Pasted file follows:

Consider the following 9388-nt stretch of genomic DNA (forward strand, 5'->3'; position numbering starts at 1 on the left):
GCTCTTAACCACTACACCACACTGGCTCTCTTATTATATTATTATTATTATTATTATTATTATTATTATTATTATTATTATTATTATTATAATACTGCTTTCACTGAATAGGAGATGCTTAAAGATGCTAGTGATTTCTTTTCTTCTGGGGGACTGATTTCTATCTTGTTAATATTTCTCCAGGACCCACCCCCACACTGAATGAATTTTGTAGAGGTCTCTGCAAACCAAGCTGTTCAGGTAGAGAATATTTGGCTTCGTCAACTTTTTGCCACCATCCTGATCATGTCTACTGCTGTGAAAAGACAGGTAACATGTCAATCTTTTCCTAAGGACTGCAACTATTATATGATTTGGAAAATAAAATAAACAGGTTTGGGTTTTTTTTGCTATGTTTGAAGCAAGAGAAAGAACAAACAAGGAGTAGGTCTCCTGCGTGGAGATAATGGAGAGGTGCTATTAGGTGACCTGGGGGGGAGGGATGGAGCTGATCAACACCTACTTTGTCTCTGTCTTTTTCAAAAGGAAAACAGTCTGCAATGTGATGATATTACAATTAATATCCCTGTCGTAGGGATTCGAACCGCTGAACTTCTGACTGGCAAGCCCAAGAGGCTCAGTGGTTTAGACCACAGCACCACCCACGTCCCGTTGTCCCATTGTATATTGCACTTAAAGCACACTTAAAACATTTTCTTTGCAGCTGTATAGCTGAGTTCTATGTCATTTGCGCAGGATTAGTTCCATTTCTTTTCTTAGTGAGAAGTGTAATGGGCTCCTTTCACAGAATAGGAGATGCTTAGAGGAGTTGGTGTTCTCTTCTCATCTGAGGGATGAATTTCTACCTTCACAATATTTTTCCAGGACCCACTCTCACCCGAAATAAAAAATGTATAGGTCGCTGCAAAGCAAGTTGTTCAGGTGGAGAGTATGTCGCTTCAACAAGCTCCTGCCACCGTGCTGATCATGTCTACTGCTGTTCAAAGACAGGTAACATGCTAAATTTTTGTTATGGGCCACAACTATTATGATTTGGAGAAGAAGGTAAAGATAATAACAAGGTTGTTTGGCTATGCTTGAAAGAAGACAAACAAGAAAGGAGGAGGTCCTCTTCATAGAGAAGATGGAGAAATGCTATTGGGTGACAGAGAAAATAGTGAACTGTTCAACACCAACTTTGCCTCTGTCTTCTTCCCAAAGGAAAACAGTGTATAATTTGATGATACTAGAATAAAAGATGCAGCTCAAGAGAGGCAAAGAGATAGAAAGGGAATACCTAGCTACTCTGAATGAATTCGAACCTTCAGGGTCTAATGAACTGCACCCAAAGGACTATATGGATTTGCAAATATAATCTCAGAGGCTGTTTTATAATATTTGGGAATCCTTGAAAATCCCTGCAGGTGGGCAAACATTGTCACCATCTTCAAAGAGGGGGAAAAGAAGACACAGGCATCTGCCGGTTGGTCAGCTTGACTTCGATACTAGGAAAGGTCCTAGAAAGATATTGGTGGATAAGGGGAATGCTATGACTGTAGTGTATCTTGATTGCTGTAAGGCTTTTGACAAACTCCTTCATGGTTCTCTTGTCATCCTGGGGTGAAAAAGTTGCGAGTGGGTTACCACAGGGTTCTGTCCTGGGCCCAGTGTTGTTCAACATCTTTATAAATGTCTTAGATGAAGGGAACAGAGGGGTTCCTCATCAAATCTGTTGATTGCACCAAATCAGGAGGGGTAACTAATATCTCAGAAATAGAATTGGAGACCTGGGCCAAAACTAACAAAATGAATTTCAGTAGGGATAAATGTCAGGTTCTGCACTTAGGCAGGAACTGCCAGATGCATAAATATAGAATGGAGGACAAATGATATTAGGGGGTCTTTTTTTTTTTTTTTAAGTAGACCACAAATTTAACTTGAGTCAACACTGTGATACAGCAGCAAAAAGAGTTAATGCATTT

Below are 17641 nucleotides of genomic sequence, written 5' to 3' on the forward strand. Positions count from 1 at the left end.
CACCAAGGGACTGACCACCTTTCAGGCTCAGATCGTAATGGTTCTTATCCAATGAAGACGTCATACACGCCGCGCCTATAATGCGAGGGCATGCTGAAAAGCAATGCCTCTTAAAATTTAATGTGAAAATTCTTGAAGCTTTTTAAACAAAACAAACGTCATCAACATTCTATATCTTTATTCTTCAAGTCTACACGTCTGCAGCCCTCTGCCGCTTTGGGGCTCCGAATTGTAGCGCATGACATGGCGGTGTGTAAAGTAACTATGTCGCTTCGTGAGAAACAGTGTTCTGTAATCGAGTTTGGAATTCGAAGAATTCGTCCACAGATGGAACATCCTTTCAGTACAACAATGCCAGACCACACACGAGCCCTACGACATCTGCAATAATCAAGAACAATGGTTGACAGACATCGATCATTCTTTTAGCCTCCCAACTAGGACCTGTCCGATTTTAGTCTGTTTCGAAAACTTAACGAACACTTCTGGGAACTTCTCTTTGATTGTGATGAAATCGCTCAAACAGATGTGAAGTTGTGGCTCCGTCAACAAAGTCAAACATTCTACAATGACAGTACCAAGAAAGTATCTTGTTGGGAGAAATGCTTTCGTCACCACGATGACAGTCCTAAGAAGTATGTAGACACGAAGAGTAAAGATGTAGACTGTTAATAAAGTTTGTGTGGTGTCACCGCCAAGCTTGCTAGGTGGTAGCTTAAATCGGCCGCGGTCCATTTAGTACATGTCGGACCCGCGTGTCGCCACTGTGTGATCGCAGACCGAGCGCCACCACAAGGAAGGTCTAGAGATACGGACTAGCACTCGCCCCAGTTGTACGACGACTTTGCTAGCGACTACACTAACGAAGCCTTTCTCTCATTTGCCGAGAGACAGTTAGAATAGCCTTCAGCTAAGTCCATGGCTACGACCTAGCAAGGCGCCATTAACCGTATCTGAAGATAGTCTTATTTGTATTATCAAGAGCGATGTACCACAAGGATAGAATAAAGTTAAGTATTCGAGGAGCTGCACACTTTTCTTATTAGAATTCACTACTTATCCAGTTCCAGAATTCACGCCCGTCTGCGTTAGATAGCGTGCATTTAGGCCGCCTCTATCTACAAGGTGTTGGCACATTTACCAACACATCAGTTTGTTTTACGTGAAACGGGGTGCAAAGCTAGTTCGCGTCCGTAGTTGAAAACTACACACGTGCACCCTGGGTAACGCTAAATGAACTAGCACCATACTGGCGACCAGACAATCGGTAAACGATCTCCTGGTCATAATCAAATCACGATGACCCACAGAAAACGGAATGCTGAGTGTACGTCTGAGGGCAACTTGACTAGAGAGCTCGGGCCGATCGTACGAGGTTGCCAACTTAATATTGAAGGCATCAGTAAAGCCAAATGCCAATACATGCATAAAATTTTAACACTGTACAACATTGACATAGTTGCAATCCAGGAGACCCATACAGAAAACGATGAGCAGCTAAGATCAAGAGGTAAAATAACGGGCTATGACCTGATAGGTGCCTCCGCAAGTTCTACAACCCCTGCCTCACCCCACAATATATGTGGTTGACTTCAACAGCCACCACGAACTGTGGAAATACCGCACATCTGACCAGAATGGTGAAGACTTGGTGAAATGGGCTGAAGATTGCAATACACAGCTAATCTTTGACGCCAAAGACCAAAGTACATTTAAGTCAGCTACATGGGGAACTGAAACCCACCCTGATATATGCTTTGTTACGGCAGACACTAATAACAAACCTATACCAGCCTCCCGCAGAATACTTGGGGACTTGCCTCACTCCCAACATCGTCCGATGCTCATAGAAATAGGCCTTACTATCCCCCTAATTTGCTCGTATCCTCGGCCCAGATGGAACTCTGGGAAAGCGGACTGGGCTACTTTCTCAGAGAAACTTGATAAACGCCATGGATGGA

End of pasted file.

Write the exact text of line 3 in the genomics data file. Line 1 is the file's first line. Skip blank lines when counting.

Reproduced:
Below are 17641 nucleotides of genomic sequence, written 5' to 3' on the forward strand. Positions count from 1 at the left end.